The Cancer Immunology program studies the immunological processes involved in cancer  development and therapy, and investigates cancers that derive from hematopoietic cells.
The immune system; the force within that can cure cancer

Immunotherapy has been a breakthrough in the treatment of patients with melanoma, lung cancer and aggressive lymphoid malignancies. Nonetheless, many cancer types remain difficult to treat because of intense crosstalk between the tumor and the immune system, which leads to immune suppression that hampers an effective anti-tumor response.

Mission and goals

The Cancer Immunology program aims to improve the understanding of immunity against cancer, by immune monitoring of patients and investigating the immune suppressive mechanisms underlying tumor immune escape. The program also aims to find novel biomarkers to identify patients who may benefit from immunotherapy as well as discover and develop innovative therapeutic strategies that overcome immune escape. Altogether, the research performed within the Cancer Immunology program will advance the understanding and the clinical benefit of cancer immunotherapy.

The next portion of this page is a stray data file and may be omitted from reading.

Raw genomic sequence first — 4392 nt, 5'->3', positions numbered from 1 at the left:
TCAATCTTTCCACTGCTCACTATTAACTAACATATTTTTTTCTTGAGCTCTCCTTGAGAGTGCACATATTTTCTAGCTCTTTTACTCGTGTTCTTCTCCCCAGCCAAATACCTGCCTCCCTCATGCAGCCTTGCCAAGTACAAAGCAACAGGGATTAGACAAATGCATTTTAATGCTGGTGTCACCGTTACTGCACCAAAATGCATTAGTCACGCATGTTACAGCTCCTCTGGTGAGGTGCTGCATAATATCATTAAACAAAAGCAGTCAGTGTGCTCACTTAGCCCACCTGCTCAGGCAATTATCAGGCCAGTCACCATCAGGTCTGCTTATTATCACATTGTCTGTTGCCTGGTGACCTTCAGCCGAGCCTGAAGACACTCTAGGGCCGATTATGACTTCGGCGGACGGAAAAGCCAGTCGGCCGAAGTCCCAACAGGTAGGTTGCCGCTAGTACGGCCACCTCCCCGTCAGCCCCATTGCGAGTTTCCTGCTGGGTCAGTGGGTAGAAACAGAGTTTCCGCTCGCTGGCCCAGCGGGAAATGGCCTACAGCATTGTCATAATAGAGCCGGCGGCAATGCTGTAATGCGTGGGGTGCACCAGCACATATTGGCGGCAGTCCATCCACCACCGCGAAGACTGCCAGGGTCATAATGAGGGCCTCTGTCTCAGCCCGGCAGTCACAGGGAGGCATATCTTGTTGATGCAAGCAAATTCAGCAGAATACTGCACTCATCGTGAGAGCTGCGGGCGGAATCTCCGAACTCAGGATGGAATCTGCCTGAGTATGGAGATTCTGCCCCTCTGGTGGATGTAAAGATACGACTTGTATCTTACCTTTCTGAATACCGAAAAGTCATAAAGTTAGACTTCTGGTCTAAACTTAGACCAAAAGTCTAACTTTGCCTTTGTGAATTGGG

The theme Cancer Immunology encompasses a broad representation of the field. Both solid tumors and hematopoietic cancers are investigated by multidisciplinary teams with strong (inter)national collaborations. To ensure scientific and societal impact fundamental research is translated into clinical applications. Vice versa, clinical findings are further investigated in the lab to unravel underlying mechanisms, with the aid of state of the art core facilities.

Research lines

Research lines of the Cancer Immunology theme comprise:

  • Immunotherapy (e.d. engineered bispecific T cell engagers (BiTEs), CAR-T cells, dendritic cell-targeted vaccination, local immune modulation and engineered antibodies)
  • Immune monitoring, biomarkers
  • Cancer and autoimmunity
  • Immune metabolism
  • Tumor microenvironment
  • Immune suppression

Program leaders

Program members